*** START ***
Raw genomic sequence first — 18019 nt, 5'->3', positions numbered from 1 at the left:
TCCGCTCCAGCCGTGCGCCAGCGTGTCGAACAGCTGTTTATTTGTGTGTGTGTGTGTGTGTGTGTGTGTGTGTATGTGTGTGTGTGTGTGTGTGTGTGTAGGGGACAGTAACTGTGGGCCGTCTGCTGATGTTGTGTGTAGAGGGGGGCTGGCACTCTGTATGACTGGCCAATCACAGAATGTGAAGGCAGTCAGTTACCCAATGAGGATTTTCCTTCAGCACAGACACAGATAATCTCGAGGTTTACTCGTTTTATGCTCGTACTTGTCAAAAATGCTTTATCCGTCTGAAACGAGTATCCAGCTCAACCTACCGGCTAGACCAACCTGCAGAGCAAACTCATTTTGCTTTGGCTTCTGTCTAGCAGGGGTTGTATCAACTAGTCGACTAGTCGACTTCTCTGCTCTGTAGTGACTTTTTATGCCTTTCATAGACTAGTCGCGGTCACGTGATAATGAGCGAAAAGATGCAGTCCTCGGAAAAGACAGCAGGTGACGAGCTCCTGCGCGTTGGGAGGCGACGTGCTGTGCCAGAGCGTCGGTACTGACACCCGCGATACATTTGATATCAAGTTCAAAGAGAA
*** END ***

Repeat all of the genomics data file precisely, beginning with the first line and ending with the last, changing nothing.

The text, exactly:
Raw genomic sequence first — 18019 nt, 5'->3', positions numbered from 1 at the left:
TCCGCTCCAGCCGTGCGCCAGCGTGTCGAACAGCTGTTTATTTGTGTGTGTGTGTGTGTGTGTGTGTGTGTGTATGTGTGTGTGTGTGTGTGTGTGTGTAGGGGACAGTAACTGTGGGCCGTCTGCTGATGTTGTGTGTAGAGGGGGGCTGGCACTCTGTATGACTGGCCAATCACAGAATGTGAAGGCAGTCAGTTACCCAATGAGGATTTTCCTTCAGCACAGACACAGATAATCTCGAGGTTTACTCGTTTTATGCTCGTACTTGTCAAAAATGCTTTATCCGTCTGAAACGAGTATCCAGCTCAACCTACCGGCTAGACCAACCTGCAGAGCAAACTCATTTTGCTTTGGCTTCTGTCTAGCAGGGGTTGTATCAACTAGTCGACTAGTCGACTTCTCTGCTCTGTAGTGACTTTTTATGCCTTTCATAGACTAGTCGCGGTCACGTGATAATGAGCGAAAAGATGCAGTCCTCGGAAAAGACAGCAGGTGACGAGCTCCTGCGCGTTGGGAGGCGACGTGCTGTGCCAGAGCGTCGGTACTGACACCCGCGATACATTTGATATCAAGTTCAAAGAGAA